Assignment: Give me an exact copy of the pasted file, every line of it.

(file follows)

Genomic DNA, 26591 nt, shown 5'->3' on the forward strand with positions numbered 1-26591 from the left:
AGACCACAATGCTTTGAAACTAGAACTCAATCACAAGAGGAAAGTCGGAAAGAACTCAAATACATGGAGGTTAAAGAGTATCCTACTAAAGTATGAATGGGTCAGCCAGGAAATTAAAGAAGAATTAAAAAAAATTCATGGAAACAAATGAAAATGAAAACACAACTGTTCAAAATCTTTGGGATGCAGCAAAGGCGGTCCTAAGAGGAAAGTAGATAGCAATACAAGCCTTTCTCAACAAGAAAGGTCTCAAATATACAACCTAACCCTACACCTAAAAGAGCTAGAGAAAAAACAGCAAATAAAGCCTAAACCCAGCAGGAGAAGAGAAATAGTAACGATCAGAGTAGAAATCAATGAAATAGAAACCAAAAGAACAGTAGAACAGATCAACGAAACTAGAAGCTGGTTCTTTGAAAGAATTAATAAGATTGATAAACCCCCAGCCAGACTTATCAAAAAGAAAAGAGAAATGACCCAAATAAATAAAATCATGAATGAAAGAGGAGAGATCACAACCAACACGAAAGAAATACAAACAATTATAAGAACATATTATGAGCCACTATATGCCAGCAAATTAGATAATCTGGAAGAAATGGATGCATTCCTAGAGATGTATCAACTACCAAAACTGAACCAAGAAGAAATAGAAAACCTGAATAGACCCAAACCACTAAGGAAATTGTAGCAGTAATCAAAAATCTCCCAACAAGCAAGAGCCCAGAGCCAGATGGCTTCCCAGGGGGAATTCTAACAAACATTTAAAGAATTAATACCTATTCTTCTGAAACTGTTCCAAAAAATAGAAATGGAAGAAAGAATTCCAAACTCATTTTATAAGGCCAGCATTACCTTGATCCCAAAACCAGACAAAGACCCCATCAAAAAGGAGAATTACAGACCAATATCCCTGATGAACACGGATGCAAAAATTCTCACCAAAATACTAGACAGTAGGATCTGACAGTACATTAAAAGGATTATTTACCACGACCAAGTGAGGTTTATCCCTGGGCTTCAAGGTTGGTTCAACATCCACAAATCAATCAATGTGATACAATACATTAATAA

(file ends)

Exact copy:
Genomic DNA, 26591 nt, shown 5'->3' on the forward strand with positions numbered 1-26591 from the left:
AGACCACAATGCTTTGAAACTAGAACTCAATCACAAGAGGAAAGTCGGAAAGAACTCAAATACATGGAGGTTAAAGAGTATCCTACTAAAGTATGAATGGGTCAGCCAGGAAATTAAAGAAGAATTAAAAAAAATTCATGGAAACAAATGAAAATGAAAACACAACTGTTCAAAATCTTTGGGATGCAGCAAAGGCGGTCCTAAGAGGAAAGTAGATAGCAATACAAGCCTTTCTCAACAAGAAAGGTCTCAAATATACAACCTAACCCTACACCTAAAAGAGCTAGAGAAAAAACAGCAAATAAAGCCTAAACCCAGCAGGAGAAGAGAAATAGTAACGATCAGAGTAGAAATCAATGAAATAGAAACCAAAAGAACAGTAGAACAGATCAACGAAACTAGAAGCTGGTTCTTTGAAAGAATTAATAAGATTGATAAACCCCCAGCCAGACTTATCAAAAAGAAAAGAGAAATGACCCAAATAAATAAAATCATGAATGAAAGAGGAGAGATCACAACCAACACGAAAGAAATACAAACAATTATAAGAACATATTATGAGCCACTATATGCCAGCAAATTAGATAATCTGGAAGAAATGGATGCATTCCTAGAGATGTATCAACTACCAAAACTGAACCAAGAAGAAATAGAAAACCTGAATAGACCCAAACCACTAAGGAAATTGTAGCAGTAATCAAAAATCTCCCAACAAGCAAGAGCCCAGAGCCAGATGGCTTCCCAGGGGGAATTCTAACAAACATTTAAAGAATTAATACCTATTCTTCTGAAACTGTTCCAAAAAATAGAAATGGAAGAAAGAATTCCAAACTCATTTTATAAGGCCAGCATTACCTTGATCCCAAAACCAGACAAAGACCCCATCAAAAAGGAGAATTACAGACCAATATCCCTGATGAACACGGATGCAAAAATTCTCACCAAAATACTAGACAGTAGGATCTGACAGTACATTAAAAGGATTATTTACCACGACCAAGTGAGGTTTATCCCTGGGCTTCAAGGTTGGTTCAACATCCACAAATCAATCAATGTGATACAATACATTAATAA